Steps to Consider

With this re-proposal, the PCAOB appears to be moving closer to requiring changes to the pass/fail model that has served as the basis for an unqualified audit report for many decades.  As a result, issuers and their audit committees would be well served to review in depth the new disclosures contemplated by the proposal – particularly as they are disclosures for which the auditor will have the final say; consider the potential implications and costs associated with the new disclosures, including the questions and potential issues discussed below; and evaluate whether to comment on the proposal.  In considering this topic, issuers and audit committees also may wish to engage with their auditors to understand what types of issues in prior audits may be considered CAMs under the proposal and what corresponding disclosures would have looked like if they had been disclosed in connection with those prior audit reports.

  • Scope of the New CAM definition.  In its re-proposal, the PCAOB made efforts to rein in the breadth of its original concept for critical audit matters, but aspects of the proposed CAM definition still may present concern.  The audit standard governing communications that the auditor is required to make to the audit committee is itself expansive, as noted above.  The definition also includes any communication made to the audit committee outside of the required communications.  It also appears that CAMs may not be limited to communication about material issues, but rather could include disclosure of an issue that may not itself be material but that may involve a material account or disclosure.  And, the question of whether an issue was “especially challenging, subjective, or complex auditor judgment” by its terms still leaves the auditor with broad discretion to determine whether a matter is a CAM that should be disclosed in the audit report.  Auditor discretion in making this determination of course could cut either way, but issuers and their audit committees may wish to consider whether the degree of uncertainty in how the proposed CAM definition will be applied in practice, given its potential breadth and subjectivity, merits comment.
  • Auditor Disclosure of Original Information.  In reviewing the original proposal, a number of commenters expressed concern that the proposal would place the auditor in the position of being the source of disclosure of original information about a company – in other words, having to make disclosures before a company itself has made the disclosure or, in effect, forcing a company’s hand to make disclosures.  The PCAOB’s re-proposal responded to this concern by noting that “[s]ince the auditor would be communicating information regarding the audit rather than information directly about the company and its financial statements, the communication of critical audit matters should not diminish the governance role of the audit committee and management’s responsibility for the company’s disclosure of financial information.”  Companies and audit committees may wish to consider if this response is sufficient to allay the noted concerns, particularly given the nature of the proposed disclosure topics that have to be addressed once a CAM has been identified – as reflected by the three pages of sample disclosures for a CAM that appear in the proposing release.  The PCAOB’s proposed standard also includes a note intended to address concerns about the auditor becoming the source of original (and potentially confidential) information about the company.  This note says that the auditor will not be expected to provide information about the company that has not been made publicly available by the company “unless such information is necessary to describe the principal considerations that led the auditor to determine that a matter is a critical audit matter or how the matter was addressed in the audit.”  Companies and audit committees may wish to consider whether this exception in effect nearly swallows the rule, and if so, what disclosure considerations may be implicated, including whether it would put the auditor in a position of having to make disclosures in the first instance about any number of matters, such as loss contingency considerations or investigations.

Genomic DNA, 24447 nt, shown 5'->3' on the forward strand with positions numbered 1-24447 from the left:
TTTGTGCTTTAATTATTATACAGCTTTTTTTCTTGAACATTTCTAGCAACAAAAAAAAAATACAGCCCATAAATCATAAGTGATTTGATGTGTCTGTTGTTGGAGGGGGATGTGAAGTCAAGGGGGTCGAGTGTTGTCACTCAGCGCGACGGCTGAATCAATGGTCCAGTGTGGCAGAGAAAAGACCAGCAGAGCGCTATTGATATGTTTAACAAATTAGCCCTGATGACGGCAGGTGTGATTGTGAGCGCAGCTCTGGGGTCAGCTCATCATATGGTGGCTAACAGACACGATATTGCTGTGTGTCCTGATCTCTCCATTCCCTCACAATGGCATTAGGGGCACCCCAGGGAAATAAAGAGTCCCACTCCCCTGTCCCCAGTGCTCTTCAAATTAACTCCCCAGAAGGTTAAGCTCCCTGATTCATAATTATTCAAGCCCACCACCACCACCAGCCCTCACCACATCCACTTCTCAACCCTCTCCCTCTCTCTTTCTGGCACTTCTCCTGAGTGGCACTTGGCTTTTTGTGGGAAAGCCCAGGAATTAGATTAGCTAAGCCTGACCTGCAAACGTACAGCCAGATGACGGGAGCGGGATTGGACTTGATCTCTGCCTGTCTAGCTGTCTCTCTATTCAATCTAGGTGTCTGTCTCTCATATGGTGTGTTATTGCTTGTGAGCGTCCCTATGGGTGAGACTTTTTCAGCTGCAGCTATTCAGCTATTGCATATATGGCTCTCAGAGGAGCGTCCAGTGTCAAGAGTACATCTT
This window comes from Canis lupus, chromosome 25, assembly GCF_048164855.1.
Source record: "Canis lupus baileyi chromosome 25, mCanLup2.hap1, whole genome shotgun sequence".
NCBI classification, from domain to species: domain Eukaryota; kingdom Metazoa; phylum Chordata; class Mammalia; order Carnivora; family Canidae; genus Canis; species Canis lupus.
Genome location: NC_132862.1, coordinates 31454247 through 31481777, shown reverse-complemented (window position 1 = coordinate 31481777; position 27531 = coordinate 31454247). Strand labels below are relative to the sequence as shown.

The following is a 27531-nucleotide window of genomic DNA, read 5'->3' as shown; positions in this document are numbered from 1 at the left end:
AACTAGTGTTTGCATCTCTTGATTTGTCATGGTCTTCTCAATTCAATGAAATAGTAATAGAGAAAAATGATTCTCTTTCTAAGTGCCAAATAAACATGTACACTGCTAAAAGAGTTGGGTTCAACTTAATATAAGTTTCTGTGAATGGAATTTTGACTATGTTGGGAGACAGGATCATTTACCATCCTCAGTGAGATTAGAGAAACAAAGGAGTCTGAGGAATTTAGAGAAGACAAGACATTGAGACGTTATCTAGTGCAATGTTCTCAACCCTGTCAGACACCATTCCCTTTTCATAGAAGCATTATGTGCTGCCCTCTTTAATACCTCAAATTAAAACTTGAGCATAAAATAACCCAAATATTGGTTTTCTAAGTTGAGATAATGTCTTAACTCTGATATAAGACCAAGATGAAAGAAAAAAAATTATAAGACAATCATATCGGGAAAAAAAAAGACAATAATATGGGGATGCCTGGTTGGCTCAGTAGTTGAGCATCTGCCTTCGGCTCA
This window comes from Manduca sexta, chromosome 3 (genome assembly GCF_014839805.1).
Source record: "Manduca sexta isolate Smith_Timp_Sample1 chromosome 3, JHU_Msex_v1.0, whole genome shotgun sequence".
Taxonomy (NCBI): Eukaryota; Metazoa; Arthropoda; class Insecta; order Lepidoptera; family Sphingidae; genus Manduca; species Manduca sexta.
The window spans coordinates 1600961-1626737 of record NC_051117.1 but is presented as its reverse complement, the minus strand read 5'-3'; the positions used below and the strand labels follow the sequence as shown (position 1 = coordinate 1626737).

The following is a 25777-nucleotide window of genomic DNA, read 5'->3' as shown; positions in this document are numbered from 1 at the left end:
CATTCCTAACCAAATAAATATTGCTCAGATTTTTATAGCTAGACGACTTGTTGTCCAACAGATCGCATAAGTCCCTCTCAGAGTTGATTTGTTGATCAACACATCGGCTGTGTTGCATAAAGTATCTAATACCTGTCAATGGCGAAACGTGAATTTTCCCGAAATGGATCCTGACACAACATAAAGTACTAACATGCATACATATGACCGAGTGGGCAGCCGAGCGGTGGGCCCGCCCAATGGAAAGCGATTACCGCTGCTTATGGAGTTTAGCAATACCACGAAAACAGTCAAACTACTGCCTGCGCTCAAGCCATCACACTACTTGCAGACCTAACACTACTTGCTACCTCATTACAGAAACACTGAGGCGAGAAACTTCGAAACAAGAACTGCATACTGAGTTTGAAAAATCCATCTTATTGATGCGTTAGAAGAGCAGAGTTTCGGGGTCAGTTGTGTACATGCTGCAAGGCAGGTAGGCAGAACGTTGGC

• Uncertainty in Application.  A number of concerns expressed in relation to the original proposal also appear not to have been fully addressed by the re-proposal.  Companies and their audit committees may wish to comment on these issues as well.  For example, because the re-proposal may require disclosure of matters that have been voluntarily reported to the audit committee, some have expressed the view that the approach outlined could lead auditors to hesitate in raising matters to audit committees as it would then trigger potential CAM reporting.  Conversely, some have expressed concern that there will be a tendency to over-disclose the existence of CAMs given the subjectivity in the proposed standard and the potential adverse consequences for the auditor associated with being second guessed in whether a CAM should have been disclosed.  Still others have expressed concern that the range of CAM disclosure practice amongst firms and engagement teams will lead to unhelpful variability across audit reports.  Concerns expressed about the original proposal with respect to the increased strain on audit committee resources and timing issues associated with completing the audit – for example, when financial reporting or audit-related issues that have CAM implications arise at the last moment – also seem relevant in relation to the re-proposal.  Although varied in nature, the common theme underlying these concerns appears to be that uncertainty in application will result from requiring CAM disclosures in the audit report, particularly in light of the subjectivity inherent in the definition and the significance of the changes to the audit reporting model.

Gibson Dunn’s lawyers are available to assist in addressing any questions you may have about these developments.  To learn more about these issues, please contact the Gibson Dunn lawyer with whom you usually work, any lawyer in the firm’s Securities Regulation and Corporate Governance practice group, or any of the following practice leaders and members:

John F. Olson – Washington, D.C. (202-955-8522, [email protected])
Brian J. Lane – Washington, D.C. (202-887-3646, [email protected])
Ronald O. Mueller – Washington, D.C. (202-955-8671, [email protected])
James J. Moloney – Orange County, CA (949-451-4343, [email protected])
Michael J. Scanlon – Washington, D.C. (202-887-3668, [email protected])
Elizabeth Ising – Washington, D.C. (202-955-8287, [email protected])
Lori Zyskowski – New York (212-351-2309, [email protected])
Gillian McPhee – Washington, D.C. (202-955-8201, [email protected])
Michael A. Titera – Orange County, CA (949-451-4365, [email protected])